Alyssa Sargent (pronouns: she/her) is a PhD student at the University of Washington, USA, for which she studies hummingbirds in South America (one of the greatest projects she could possibly imagine!). Alyssa has experience working in bird research all over the world, as well as a passion for science communication, which she spends a lot of her time doing. Alyssa shares the steps she took on her journey in wildlife research and outreach as well as pointers to help you do the same!
From a young age, Alyssa always loved wildlife, with a particular obsession for penguins during her early years. After high school, Alyssa went on to study natural sciences during her undergraduate degree. However, it wasn’t until her third year when she took a behavioral ecology unit that she began to realize how fascinating bird brains in general are –
“They [birds] have so many interesting and unique behaviors… and I guess, for me it was realizing that you can actually study the decisions that animals make in the field and why they make them that blew my mind… I didn’t know that you could do that.”
The realization that you could study animal behavior byrunning around after them in the field was a game changer for Alyssa.
“Birds were really what grabbed my interest the most – they have such unique behaviors – and from there it just snowballed.”
Alyssa fast became obsessed with hummingbirds, and she emailed anyone and everyone she could think of in the hummingbird research world about opportunities. While she waited for the perfect grad school project to come up, Alyssa travelled the world working with birds on research projects: Fairywrens in Australia, to Storm-petrels in the Azores, and owl migrations in Canada. With these experiences under her belt, Alyssa started her PhD in 2021, working with hummingbirds as a part of the Behavioral Ecophysics lab.
When we asked Alyssa “why hummingbirds?” she answered simply, they’re just the coolest of all the birds. Fair enough! As she was finishing her undergrad degree, Alyssa became deeply interested in the diversity, colors, size range, and weird feather adaptations that you see in hummingbirds. Although they are only found in the Americas, their range is expansive, from Alaska to the southernmost tip of South America.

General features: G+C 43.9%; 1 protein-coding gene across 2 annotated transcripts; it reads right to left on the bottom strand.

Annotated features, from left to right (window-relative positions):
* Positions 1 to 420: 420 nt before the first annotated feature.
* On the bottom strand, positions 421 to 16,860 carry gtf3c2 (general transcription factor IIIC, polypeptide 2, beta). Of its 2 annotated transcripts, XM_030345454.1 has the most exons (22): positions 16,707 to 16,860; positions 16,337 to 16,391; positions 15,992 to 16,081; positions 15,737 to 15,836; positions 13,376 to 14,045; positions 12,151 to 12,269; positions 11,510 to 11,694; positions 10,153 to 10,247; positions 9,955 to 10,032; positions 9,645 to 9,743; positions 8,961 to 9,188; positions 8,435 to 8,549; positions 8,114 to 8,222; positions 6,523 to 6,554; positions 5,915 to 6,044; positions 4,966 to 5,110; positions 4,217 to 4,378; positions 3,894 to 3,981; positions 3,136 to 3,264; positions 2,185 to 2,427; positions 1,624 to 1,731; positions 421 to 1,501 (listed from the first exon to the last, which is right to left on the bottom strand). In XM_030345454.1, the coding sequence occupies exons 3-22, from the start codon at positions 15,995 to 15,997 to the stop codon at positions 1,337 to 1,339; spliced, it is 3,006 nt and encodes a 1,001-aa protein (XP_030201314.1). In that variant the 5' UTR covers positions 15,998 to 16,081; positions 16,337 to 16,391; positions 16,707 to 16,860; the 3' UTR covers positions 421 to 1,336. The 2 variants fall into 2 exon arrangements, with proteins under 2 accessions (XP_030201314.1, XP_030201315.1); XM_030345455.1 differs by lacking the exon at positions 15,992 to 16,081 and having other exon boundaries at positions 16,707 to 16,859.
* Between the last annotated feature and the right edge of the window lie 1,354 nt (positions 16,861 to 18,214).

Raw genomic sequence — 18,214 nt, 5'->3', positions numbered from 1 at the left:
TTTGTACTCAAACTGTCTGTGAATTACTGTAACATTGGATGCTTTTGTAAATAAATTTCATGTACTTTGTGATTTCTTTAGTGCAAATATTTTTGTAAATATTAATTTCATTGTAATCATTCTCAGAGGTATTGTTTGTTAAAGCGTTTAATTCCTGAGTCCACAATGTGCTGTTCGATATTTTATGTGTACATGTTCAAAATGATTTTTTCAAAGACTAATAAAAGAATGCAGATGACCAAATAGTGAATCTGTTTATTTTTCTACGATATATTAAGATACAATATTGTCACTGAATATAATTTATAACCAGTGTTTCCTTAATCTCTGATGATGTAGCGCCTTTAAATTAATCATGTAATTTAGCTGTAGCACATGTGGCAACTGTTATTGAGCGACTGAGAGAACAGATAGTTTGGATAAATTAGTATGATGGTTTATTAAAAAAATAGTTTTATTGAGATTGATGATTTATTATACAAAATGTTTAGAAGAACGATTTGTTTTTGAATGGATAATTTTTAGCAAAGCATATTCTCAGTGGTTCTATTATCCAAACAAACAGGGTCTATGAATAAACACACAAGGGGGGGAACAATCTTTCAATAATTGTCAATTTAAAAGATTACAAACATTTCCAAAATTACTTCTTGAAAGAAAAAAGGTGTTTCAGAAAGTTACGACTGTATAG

“And they’re so cute – just these tiny little birds… so, in a way it was always hummingbirds.”
Alyssa’s project primarily aims to deploy new tracking technologies to study how hummingbirds move – technologies that are only now becoming possible. She explains –
“When it comes to tracking animal movement, we’re limited in terms of the animal’s size and what technology is available. Hummingbirds are so tiny and the tags to track their movements [automatically] have been too big up until now.”
The tags Alyssa uses are small radio transmitters applied as backpacks, which she is beginning to trial in Colombia. From there, she’ll use the tags to look at foraging strategies between hummingbirds, as their feeding is tied closely to their movement.
“This is true for all animals, but particularly hummingbirds, due to their high energetic requirements. So, I’ll be working with species called the Black-throated Mango and Sparkling Violetear, looking at whether or not they travel longer or shorter distances, whether they defend their resources or not, and other things that affect how they move.”
FINDING OPPORTUNITIES IN RESEARCH
Although it’s a vicious cycle to crack, Alyssa advises that the best way to get exciting research projects in grad school is by building your research experience. Not only will this expand your skills working with wildlife in different positions, but it will also expand your network.
“Start with what you know – ask your professors during undergrad if they know of any research experience. And once you start getting research experience, you can get plugged in with PhD students, banding stations, and other professionals and expand your network”